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2018 Honda Jazz Facelift Review

The efficient, reliable and roomy premium hatchback from Honda has been upgraded. The new 2018 Honda Jazz gets minor superficial tweaks but a good dose of tech and features in this facelift.

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The 2018 Honda Jazz facelift has arrived, and unlike the usual MMC or minor model change (that takes place halfway through a car's generational lifespan), this one is just an update. Oh that is not me but Honda Car India saying that! So showing up to drive it, I had very limited expectations. Now the Honda Jazz was always a capable and well-appointed premium hatchback, though we have argued about how it could have been better in dynamic terms - and on some equipment. And well, it would have been great to have the Jazz come to us in the RS variant with a 1.5-litre heart. But that has sadly not transpired. So while the dynamics have not got that booster I'd have liked, the equipment certainly has. And to qualify as a facelift there is some tweaking on the exterior too.

Honda Jazz

8.26 Lakh * On Road Price (New Delhi)
Honda Jazz
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(You can stare at it all you want but you won't be able to pick out any differences in the face)

Also Read: 2018 Honda Jazz Facelift Launched In India

So let's get that out of the way shall we? You can stare at it all you want but you won't be able to pick out any differences in the face. And that's because there aren't any! Nope, still no DRLs on this baby, even at the top spec - maybe the 'actual' MMC would bring those in, considering the Hyundai i20 and Maruti Suzuki Baleno have got 'em. Okay, so what has changed is a new taillight cluster - which now has a better congruity between it two split parts - the vertical element that travels up the edge of the rear windscreen, and the wider cluster on the fender. There is now a tubular LED element that travels through them. Honda is calling them LED 'wing lights' and it makes the car look more modern for sure. Though it is also rather Volvo-like! You also now get chrome door handles (yikes!) at the top end, along with rear parking sensors. And there are two new colours - Radiant Red and Lunar Silver.

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(The Jazz gets a new taillight cluster, which now has an vertical element that travels up the edge of the rear windscreen)

Also Read: 2018 Honda Jazz vs Old Honda Jazz: Spot The Difference

On the inside is where the bigger changes are. The most significant is what Honda is calling its Digipad 2.0. This is the upgraded infotainment touchscreen with navigation. Now a 7-inch screen with Apple CarPlay/Android Auto, it also has the reverse camera display and voice commands. The steering also gets cruise control functions besides audio and phone controls. The push start button now illuminates in red like in the City - but is still missing on the petrol top-spec strangely. Honda says it has also worked on reducing the noise that seeps into the cabin - although any change here was not apparent. A front centre armrest, and driver-side vanity mirror round off the new features.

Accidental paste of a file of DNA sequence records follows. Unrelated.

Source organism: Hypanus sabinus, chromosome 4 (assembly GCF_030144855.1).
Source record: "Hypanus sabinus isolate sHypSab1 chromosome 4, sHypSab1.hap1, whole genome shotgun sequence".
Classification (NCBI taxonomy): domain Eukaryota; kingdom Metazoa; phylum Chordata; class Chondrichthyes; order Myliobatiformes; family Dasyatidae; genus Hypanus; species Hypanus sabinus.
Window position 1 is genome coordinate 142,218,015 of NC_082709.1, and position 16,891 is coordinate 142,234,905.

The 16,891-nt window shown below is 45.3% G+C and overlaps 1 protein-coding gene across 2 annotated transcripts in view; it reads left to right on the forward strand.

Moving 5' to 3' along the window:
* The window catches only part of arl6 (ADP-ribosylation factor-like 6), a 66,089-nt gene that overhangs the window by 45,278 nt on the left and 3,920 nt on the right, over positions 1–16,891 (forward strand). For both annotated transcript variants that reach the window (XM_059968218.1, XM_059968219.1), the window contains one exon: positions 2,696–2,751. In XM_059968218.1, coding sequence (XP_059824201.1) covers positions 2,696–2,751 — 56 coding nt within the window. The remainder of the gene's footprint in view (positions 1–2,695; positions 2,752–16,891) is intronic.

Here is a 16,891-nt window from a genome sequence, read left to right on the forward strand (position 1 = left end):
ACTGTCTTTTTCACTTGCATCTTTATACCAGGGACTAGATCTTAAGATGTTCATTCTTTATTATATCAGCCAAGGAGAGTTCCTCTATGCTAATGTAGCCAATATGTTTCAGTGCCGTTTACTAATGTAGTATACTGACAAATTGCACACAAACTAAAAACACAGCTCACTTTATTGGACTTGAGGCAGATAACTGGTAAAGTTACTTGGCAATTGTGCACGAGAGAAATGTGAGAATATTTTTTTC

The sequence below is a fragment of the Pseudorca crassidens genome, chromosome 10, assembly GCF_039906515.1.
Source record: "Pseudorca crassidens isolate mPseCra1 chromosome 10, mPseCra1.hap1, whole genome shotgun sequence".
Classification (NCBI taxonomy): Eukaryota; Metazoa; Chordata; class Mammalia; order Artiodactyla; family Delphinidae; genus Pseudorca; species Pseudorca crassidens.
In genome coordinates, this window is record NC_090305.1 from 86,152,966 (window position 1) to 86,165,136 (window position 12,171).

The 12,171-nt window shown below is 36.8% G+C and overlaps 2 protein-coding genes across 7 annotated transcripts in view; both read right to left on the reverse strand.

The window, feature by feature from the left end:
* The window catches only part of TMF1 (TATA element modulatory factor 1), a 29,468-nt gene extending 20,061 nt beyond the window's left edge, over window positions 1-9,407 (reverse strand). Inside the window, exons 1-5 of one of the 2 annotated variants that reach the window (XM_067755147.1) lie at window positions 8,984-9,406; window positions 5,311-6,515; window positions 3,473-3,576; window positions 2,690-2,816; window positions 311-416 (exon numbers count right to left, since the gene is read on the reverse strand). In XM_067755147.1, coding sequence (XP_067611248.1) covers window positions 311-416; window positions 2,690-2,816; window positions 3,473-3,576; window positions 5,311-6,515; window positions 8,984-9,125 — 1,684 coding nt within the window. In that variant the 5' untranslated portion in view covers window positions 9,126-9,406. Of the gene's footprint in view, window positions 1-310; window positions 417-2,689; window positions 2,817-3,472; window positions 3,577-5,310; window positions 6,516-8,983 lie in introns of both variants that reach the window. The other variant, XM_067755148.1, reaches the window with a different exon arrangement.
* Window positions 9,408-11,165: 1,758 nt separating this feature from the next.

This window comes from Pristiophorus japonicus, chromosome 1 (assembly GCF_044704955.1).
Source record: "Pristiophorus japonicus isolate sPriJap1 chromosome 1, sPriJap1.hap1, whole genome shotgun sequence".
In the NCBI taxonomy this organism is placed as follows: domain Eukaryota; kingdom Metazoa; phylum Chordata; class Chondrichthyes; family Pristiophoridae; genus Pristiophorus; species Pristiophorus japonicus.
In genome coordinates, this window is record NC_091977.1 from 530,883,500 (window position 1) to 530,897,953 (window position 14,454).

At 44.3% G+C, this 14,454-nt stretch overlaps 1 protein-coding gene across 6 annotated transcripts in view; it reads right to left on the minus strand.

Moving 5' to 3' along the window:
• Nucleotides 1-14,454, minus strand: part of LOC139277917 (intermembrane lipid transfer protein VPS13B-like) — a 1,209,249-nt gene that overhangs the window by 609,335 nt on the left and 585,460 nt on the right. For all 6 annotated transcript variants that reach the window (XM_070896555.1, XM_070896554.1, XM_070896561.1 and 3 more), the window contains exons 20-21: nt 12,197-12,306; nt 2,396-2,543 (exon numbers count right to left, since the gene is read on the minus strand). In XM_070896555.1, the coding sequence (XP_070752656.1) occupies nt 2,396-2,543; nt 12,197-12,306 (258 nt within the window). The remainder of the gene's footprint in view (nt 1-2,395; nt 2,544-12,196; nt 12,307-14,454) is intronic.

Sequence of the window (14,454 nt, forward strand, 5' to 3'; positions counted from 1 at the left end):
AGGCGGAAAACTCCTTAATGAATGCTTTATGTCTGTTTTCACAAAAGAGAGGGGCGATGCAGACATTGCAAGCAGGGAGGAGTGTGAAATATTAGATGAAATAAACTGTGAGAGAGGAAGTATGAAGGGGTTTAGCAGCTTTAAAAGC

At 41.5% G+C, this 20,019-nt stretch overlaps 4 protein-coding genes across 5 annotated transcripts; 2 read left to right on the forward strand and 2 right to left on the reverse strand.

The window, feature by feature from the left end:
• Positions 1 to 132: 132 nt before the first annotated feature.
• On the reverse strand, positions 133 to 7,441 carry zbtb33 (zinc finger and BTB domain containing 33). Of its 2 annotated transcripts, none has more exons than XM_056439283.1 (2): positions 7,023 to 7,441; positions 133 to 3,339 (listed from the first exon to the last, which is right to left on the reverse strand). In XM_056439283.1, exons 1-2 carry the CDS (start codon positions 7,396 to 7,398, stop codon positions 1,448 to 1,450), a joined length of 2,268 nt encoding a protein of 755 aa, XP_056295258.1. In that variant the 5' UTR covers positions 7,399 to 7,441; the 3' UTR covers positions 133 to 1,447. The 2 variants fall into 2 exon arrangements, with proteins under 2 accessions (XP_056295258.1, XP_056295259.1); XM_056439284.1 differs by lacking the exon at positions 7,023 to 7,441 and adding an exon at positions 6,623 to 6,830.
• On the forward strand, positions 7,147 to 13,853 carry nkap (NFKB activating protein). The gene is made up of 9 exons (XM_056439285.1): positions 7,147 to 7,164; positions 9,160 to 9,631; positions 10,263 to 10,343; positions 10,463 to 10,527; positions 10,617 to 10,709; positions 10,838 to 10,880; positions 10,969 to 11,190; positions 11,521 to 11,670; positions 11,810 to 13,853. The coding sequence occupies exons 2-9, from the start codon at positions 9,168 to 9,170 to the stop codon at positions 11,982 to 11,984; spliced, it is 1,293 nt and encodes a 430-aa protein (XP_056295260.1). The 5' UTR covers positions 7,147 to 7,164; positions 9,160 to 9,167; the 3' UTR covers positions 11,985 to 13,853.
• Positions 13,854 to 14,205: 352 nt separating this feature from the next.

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(On the inside is where the bigger changes are)

Also Read: 2018 Honda Jazz Facelift: All You Need To Know

The new cruise control I mentioned is only on offer on the CVT and diesel variants. It works well and the car remains easy to drive and manoeuvre. It has a light zippy feel, and its performance is rather smooth on the whole. Again I wish Honda would consider adding the more powerful 1.5-litre i-VTEC engine from the City to this lineup. It would give the Jazz a huge advantage and make it one of the seriously fun premium hatchbacks to drive. Oh well! As I drove away I realized Honda has also added speed-sensing door locks - good to have for sure.

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(The most significant is what Honda is calling its Digipad 2.0)

And as always, the Jazz continues to lead on safety with pretty much all features as standard across all grades of the Jazz. Yes that includes not just the dual airbags and ABS but also the new features like rear parking sensors and speed-sensing door locks. I'd have liked to see Honda stiffen the ride a bit and give us tauter handling on the Jazz. And there are no other mechanical changes anyway, with the Jazz still offering its 1.2-litre, 89 bhp petrol and 1.5-litre 99 bhp diesel engine options.

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(The Jazz still offers 1.2-litre, 89 bhp petrol and 1.5-litre 99 bhp diesel engine options)

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On the whole the Honda Jazz remains a credible and convenient car, which offers a good alternative to the rest of the premium hatch crop. Prices for the petrol range start at ₹ 7.35 lakh and top off at ₹ 8.99 lakh, while the diesel range starts at ₹ 8.05 lakh and goes up to ₹ 9.29 lakh. The WR-V has certainly been a runaway success for Honda and the Jazz has perhaps felt a bit ignored! But its petrol CVT option remains a good choice too - considering the WR-V does not offer automatic. Honda could consider bringing its diesel CVT USP to these two models though to really shake things up against the i20 and Baleno.

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(On the whole the Honda Jazz remains a credible and convenient car, which offers a good alternative to the rest of the premium hatch crop)

Photo credit: Pawan Dagia

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